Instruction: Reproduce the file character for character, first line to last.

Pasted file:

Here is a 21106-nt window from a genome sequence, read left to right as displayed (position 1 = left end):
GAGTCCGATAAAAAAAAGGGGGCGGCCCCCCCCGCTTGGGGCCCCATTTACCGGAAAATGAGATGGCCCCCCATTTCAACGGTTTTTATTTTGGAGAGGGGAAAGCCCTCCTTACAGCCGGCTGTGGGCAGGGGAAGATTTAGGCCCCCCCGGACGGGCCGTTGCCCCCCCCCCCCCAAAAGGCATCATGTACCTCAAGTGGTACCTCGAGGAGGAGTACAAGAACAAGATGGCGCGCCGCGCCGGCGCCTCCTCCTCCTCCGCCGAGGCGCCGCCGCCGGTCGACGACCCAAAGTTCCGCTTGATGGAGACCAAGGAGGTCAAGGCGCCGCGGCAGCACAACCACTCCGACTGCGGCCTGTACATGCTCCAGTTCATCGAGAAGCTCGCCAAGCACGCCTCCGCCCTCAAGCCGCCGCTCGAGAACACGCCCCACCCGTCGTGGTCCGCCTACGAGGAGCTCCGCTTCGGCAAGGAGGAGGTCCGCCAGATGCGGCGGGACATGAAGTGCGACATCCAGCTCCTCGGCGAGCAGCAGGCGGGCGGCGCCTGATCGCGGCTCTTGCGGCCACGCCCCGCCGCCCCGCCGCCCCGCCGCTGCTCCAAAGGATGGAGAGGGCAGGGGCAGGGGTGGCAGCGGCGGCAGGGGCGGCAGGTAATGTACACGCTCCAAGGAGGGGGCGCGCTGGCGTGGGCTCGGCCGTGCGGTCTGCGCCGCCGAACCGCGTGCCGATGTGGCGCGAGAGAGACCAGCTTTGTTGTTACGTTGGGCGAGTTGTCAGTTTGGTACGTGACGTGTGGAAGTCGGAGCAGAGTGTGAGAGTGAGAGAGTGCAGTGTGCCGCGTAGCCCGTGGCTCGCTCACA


Here is a 21106-nt window from a genome sequence, read left to right as displayed (position 1 = left end):
GAGTCCGATAAAAAAAAGGGGGCGGCCCCCCCCGCTTGGGGCCCCATTTACCGGAAAATGAGATGGCCCCCCATTTCAACGGTTTTTATTTTGGAGAGGGGAAAGCCCTCCTTACAGCCGGCTGTGGGCAGGGGAAGATTTAGGCCCCCCCGGACGGGCCGTTGCCCCCCCCCCCCCAAAAGGCATCATGTACCTCAAGTGGTACCTCGAGGAGGAGTACAAGAACAAGATGGCGCGCCGCGCCGGCGCCTCCTCCTCCTCCGCCGAGGCGCCGCCGCCGGTCGACGACCCAAAGTTCCGCTTGATGGAGACCAAGGAGGTCAAGGCGCCGCGGCAGCACAACCACTCCGACTGCGGCCTGTACATGCTCCAGTTCATCGAGAAGCTCGCCAAGCACGCCTCCGCCCTCAAGCCGCCGCTCGAGAACACGCCCCACCCGTCGTGGTCCGCCTACGAGGAGCTCCGCTTCGGCAAGGAGGAGGTCCGCCAGATGCGGCGGGACATGAAGTGCGACATCCAGCTCCTCGGCGAGCAGCAGGCGGGCGGCGCCTGATCGCGGCTCTTGCGGCCACGCCCCGCCGCCCCGCCGCCCCGCCGCTGCTCCAAAGGATGGAGAGGGCAGGGGCAGGGGTGGCAGCGGCGGCAGGGGCGGCAGGTAATGTACACGCTCCAAGGAGGGGGCGCGCTGGCGTGGGCTCGGCCGTGCGGTCTGCGCCGCCGAACCGCGTGCCGATGTGGCGCGAGAGAGACCAGCTTTGTTGTTACGTTGGGCGAGTTGTCAGTTTGGTACGTGACGTGTGGAAGTCGGAGCAGAGTGTGAGAGTGAGAGAGTGCAGTGTGCCGCGTAGCCCGTGGCTCGCTCACA